(The copy in this email is used by permission, from an uncorrected advanced proof. In quoting from this book for reviews or any other purpose, it is essential that the final printed book be referred to, since the author may make changes on these proofs before the book goes to press. This book will be available in bookstores August 2017.)
You would think three hundred acres of undeveloped Brooklyn real estate could not still be up for grabs. Especially when it is adjacent to a thoroughly gentrified neighborhood and has dramatic Manhattan skyline views. But you would be wrong.
This was once the Brooklyn Navy Yard. The long ago decision to close it forever involved the Department of Defense, Congress, the city government, and several unions. It left lasting scars.
Another long conflict raged about what that valuable piece of land could or should or needed to become. Add in real estate moguls and possibly organizations that prefer to be nameless.
It's Brooklyn. Nothing is obvious.
I considered all this while on a bus stuck in traffic, running late, on my way to a public meeting about the future of this grand spread of formerly public land. I was so late that I would not have time to explore the old docks or see that dramatic skyline view across the river. Damn. You might also think that in New York, with the subway, buses, taxis, and my old, unreliable car, I had a lot of choices for getting from here to there. At rush hour, all of them are bad except the subway. And that did not get very close to my destination.
Trapped on a bus, I could fume about my time being wasted, think about my complicated life, or review my information about this meeting. So I reviewed.
It was always called the Brooklyn Navy Yard, though its proper name was the New York Naval Shipyard. Established in 1801, during World War II it was truly an engine of victory, operating 24/7 to build ships and keep the ones already built in fighting condition. Shipshape, literally.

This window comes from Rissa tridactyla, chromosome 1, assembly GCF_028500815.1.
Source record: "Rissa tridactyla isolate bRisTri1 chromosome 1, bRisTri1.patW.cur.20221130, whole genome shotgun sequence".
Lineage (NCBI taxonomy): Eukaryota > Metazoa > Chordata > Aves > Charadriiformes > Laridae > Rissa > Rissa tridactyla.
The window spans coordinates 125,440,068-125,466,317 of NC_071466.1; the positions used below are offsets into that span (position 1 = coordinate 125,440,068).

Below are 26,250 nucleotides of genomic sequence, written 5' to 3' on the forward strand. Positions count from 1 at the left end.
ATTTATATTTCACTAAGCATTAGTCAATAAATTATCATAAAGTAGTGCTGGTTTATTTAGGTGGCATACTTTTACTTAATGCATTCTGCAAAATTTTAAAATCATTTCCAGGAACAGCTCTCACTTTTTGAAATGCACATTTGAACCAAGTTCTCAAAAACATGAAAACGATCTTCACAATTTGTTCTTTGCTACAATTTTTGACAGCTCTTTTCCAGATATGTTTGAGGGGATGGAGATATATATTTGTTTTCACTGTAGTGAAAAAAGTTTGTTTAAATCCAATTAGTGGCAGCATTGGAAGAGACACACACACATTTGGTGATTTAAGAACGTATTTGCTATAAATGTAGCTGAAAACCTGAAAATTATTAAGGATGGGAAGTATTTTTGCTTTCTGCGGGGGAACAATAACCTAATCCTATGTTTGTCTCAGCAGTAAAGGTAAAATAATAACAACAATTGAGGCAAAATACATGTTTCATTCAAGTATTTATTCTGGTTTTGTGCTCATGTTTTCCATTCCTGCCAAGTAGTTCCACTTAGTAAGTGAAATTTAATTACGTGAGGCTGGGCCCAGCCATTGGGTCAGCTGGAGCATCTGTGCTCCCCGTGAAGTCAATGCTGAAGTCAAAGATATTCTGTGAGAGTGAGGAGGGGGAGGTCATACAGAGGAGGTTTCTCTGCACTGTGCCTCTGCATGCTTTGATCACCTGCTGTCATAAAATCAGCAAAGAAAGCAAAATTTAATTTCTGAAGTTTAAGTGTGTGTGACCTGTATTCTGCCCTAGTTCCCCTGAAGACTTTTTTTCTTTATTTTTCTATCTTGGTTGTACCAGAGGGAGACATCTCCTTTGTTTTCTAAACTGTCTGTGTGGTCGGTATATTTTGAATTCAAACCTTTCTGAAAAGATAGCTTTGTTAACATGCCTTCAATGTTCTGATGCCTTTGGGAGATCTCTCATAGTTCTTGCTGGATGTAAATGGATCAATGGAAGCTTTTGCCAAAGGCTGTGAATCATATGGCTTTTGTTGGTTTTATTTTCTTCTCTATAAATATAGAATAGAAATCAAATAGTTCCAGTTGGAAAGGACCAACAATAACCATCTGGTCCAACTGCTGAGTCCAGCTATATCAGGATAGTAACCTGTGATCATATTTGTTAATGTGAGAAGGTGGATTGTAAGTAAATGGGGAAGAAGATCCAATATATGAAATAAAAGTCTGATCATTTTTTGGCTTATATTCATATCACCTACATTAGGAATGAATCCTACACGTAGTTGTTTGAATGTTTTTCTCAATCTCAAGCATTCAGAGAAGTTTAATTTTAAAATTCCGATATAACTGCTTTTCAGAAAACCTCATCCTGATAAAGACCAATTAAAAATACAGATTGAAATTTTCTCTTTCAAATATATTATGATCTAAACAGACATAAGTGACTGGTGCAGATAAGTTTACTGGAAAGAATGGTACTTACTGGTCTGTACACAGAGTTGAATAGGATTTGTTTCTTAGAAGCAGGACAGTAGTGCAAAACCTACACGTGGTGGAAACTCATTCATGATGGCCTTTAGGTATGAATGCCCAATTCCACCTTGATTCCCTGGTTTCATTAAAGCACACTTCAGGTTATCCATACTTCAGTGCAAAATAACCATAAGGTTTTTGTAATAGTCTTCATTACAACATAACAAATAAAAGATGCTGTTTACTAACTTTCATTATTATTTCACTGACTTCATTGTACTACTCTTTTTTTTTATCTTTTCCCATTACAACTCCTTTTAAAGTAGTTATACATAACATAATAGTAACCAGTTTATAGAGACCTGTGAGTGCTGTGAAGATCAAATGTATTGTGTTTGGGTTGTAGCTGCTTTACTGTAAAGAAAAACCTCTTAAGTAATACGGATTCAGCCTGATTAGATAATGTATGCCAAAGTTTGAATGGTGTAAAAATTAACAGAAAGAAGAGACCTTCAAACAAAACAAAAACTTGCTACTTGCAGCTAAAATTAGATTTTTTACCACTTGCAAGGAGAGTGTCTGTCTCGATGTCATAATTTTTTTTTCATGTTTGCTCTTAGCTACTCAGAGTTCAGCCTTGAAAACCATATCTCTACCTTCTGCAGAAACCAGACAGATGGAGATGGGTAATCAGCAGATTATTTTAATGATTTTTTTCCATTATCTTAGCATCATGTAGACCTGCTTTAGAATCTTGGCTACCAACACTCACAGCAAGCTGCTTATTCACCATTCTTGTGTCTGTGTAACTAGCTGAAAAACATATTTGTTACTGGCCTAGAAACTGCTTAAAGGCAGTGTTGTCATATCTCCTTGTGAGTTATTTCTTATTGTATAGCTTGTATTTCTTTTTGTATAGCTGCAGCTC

I was stunned when I learned that sixty-three streetcars a minute stopped at its gates to deliver workers. It held five miles of roads and thirty miles of railroad tracks, a radio station, a hospital, several cafeterias, and a post office for the men—and women!—who worked there. Many of the employees never worked anywhere else.
When the Navy decided in 1963 that it was too outdated to keep open, those people didn't just lose their jobs. They lost their whole world.
This was one of New York's never-ending sagas of land use. I was trapped in my own never-ending saga about land use, writing a history PhD dissertation about how neighborhoods in Brooklyn change over time.
That's why the Yard belonged in my dissertation, no matter what my advisor thought. Maybe what I learned tonight would change her mind.
Even hurrying from the bus, I felt the chilly wind from the harbor but I couldn't see it behind the buildings. I went directly from the street to Building 92, a museum and history center, a handsome modern structure wrapped around the 1857 Marine commandant's residence. I didn't have time to be distracted by the building or its enticing exhibits. I had to hustle upstairs to the meeting space, by then standing-room-only, a mix of Brooklyn types. There were neatly dressed older people; younger ones from the neighborhood, loudly dressed but interested enough to be here; a handful of messy, sleeping bodies, perhaps homeless; and some people with the newest Brooklyn look—lumberjack wannabes.
I spotted my reporter friend, Lisa Wang, who motioned to me to share her seat.
"Look at you! They finally took you off the Chinatown beat?" She hadn't wanted to be the permanent reporter on immigration issues and Chinese restaurants and had fought for a few years to get more varied assignments.
"Now I'm on hipster Brooklyn and the nearby neighborhoods." She sighed but she was joking. "Another stereotype but at least it's a change of scene. What brings you here?"
When I explained, she frowned. "Isn't disagreeing with your advisor like me disagreeing with my editor?"
"Exactly. And here you are, so it worked for you."
I spread out the information sheets handed to me at the door and found a sketched map.